Zimbabwe And Rahma’s Story

Zimbabwe And Rahma’s Story

Zimbabwe And Rahma’s Story 150 150 Comfort Aid International

Zimbabwe And Rahma’s Story


Air Tanzania is very good at reminding me of their flight delays, so good, they send me several emails stating the same thing. Their flight TC2122 to Harare, Zimbabwe, scheduled to depart at 11:00, will now take off at 16:00. Bummer. Then, their system gets confused and sends another email saying the flight is now departing at 13:00, followed by another saying it’s at 16:00, which gets Murtaza Bhimani and me, both traveling tomorrow in flux. We get conflicting information from the airline’s help desk – they can’t decide, so advise us to call kesho morning. When I get yet another email with our boarding passes for 16:00, I relax. The next day, Mushtaq Fazal, Murtaza, and I are on our way to Harare, eventually departing at 17:00.

The two hours and ten minutes in a cramped Bombardier turboprop aircraft are uneventful and smooth, except the temperature at Harare airport hovers at about 14°C, while Dar es Salaam was a balmy 30°C; all of us scramble to the terminal shivering. The visa process is simple and efficient but it takes up an entire page of my rapidly diminishing passport. Abdullah Makwinja, our host, and guide is at the airport to pick us up and take us to our hotel. This is my first visit to this once-promising country so I am excited to see the place but it’ll have to wait until after daylight tomorrow.

The weather after sunup is picture perfect in Harare, with unrestrained sunshine under a cloudless sky and crisp cool air. Zimbabwe enjoys some of the best weather year-round, not too hot, or too cold. It has very fertile land, gold, and many other precious minerals. No wonder the British and cronies put up such a fight in granting the country independence.

We visit the picturesque Fatema Zahra (a) Women’s Association (FZWA) in the city, where they have done wonders with the education and rehabilitation of orphans. The school they run is amazing, clean, orderly, and professional, with children who speak impeccable English. Here, I meet Rahma Mabveni alias Tsitsi – her fascinating and inspiring story follows.

The next day, we drive to the village of Chaona, some three scenic hours away. The roads are not very good but the vista is – hundreds of thousands of pregnant orange trees, laboring under their matured golden fruits, on the trees, and on the dirt floor. Subhaan’Allah. CAI is working with FZWA to possibly construct an elementary school for the children of Chaona village who must walk 5 – 12 kilometers to the nearest school. This project, CAI’s 85th global school, will begin construction as soon as all the due diligence and compliance issues have been sorted. Soon insha’Allah.

Rahma’s Story – In Her Words:

My name is Rahma Mabveni – nee Tsitsi. I was born in Harare to practicing Pentecostal Christian parents and I have four siblings. My father passed away when I was five so I do not have many memories of him. I was raised by my mother at my grandfather’s house in Mufakose. When my aunt passed away, she left three children behind whom my mother was tasked to care for. When we lost our home due to the severe economic crises that Zimbabwe faced under Mugabe, we had to move constantly, looking for the cheapest place to stay. These were not necessarily the ideal places to grow up in. Even so, I passed my elementary education at Aspindale Park School with distinction.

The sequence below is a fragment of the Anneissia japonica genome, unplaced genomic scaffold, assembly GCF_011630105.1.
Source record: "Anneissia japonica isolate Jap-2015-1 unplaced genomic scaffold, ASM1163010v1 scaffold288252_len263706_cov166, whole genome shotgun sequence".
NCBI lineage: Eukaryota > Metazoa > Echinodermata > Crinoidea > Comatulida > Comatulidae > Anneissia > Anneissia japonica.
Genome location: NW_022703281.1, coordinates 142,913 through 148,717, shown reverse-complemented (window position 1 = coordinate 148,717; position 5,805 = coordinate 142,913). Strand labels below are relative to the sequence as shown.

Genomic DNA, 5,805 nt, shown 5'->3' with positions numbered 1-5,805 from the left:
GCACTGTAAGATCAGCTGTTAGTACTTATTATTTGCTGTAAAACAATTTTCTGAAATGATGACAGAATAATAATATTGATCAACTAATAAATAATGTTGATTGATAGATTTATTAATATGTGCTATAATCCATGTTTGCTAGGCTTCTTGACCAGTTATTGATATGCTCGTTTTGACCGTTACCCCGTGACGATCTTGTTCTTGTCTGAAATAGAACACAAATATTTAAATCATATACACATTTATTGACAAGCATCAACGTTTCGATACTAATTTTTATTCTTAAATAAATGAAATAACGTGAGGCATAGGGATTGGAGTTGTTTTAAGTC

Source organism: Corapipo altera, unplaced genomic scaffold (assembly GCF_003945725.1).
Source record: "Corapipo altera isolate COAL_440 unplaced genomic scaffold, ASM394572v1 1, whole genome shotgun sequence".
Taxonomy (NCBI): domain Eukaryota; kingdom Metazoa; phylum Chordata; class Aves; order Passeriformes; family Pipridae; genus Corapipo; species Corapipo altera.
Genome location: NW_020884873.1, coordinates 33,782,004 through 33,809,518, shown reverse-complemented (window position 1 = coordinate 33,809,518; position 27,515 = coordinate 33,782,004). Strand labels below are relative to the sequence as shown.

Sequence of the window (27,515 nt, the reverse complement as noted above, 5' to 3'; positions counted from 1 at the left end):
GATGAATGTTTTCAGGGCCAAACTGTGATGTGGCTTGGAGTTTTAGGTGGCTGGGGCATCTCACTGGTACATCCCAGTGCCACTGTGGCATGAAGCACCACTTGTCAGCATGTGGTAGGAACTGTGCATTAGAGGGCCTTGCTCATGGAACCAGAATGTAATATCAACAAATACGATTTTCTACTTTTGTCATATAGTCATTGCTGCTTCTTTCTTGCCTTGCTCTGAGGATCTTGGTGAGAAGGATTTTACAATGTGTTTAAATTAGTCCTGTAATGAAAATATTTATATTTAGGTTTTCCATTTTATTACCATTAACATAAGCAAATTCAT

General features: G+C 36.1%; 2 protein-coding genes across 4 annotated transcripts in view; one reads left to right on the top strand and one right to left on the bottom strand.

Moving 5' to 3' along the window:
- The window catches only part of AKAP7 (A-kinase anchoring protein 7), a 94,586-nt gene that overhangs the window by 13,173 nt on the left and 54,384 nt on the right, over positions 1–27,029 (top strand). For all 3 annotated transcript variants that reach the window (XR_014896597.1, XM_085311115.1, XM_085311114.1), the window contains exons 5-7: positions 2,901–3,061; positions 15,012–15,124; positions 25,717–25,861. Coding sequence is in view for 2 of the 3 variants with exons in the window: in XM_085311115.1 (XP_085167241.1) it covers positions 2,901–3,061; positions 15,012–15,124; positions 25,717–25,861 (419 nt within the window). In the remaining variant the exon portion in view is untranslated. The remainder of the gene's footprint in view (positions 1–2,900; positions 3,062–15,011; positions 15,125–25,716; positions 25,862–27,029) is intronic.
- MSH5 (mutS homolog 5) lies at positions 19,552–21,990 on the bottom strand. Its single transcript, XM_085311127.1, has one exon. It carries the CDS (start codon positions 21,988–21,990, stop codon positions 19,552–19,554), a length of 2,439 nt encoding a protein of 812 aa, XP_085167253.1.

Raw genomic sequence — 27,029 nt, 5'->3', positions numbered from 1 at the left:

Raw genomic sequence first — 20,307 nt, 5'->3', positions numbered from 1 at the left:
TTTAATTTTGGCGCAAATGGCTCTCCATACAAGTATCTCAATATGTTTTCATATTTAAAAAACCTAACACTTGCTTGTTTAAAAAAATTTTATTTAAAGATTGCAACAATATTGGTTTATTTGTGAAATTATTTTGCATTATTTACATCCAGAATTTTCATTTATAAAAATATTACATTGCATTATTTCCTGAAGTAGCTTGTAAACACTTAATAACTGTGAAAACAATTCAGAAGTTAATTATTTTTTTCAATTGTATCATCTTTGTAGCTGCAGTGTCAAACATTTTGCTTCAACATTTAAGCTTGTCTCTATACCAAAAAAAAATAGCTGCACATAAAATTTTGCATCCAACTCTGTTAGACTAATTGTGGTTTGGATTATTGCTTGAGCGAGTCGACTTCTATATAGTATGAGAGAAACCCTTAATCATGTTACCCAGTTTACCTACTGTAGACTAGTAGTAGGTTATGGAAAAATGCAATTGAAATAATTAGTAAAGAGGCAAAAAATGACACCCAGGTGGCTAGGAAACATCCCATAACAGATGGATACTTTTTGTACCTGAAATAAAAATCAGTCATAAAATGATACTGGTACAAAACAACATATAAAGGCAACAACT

Poverty drove my mother away to Mozambique to look for work and we lost touch with her for a couple of months because she fell ill there. With no money to pay the rent, the landlord kicked us out and a well-wisher took us in. It was then that my eldest sister chanced to meet Hajar Makwinja, the founder of Fatema Zahra (a) Women’s Association, who sheltered us and gifted us a new lease on life. Here, at age fourteen, I flourished and wholeheartedly embraced Ahlebeyti Islam. I graduated in Human Resources Management from Zimbabwe Open University and am now serving as Deputy Director of FZWA, overseeing the running of the institute and school. I am now working towards a Diploma in Social Work from Women’s University in Africa. I want to work with struggling youths like me, providing them with some of the opportunities I was fortunate to have. I am engaged to be married as soon as my fiancé returns to Zimbabwe after finishing his education, insha’Allah sometime next year.

Allah has given me great opportunities; He has shown me the right path, helping hands from FZWA, an opportunity in education, and a promising future, insha’Allah. My extended family’s wary attitude towards my beliefs is the one dark spot in life. Although my mother did reluctantly accept my reversion to Islam, my extended family remain wary of my new faith.

Here is Rahma.

Two Blue And Gold Diamond Earrings – Limited Window

This is the last call to order my latest novel and support the education of CAI donor-sponsored worldwide orphans in several countries. I am printing the exact number of copies ordered and paid for by July 31, 2023.

The sale of my novels helps pay for tuition, books, uniforms, and after-school coaching for about 950 worldwide CAI orphans; I make no money from the proceeds. The novel will be published in late September 2023.

Click HERE for a few excerpts from the novel – perhaps you will purchase a copy or two or more? Priced at a modest US$77, one book sale will pay for about 3 months of a poor orphan’s education. Please click HERE to buy and change a life for the better. 1,182 print copies already purchased – Allah bless.


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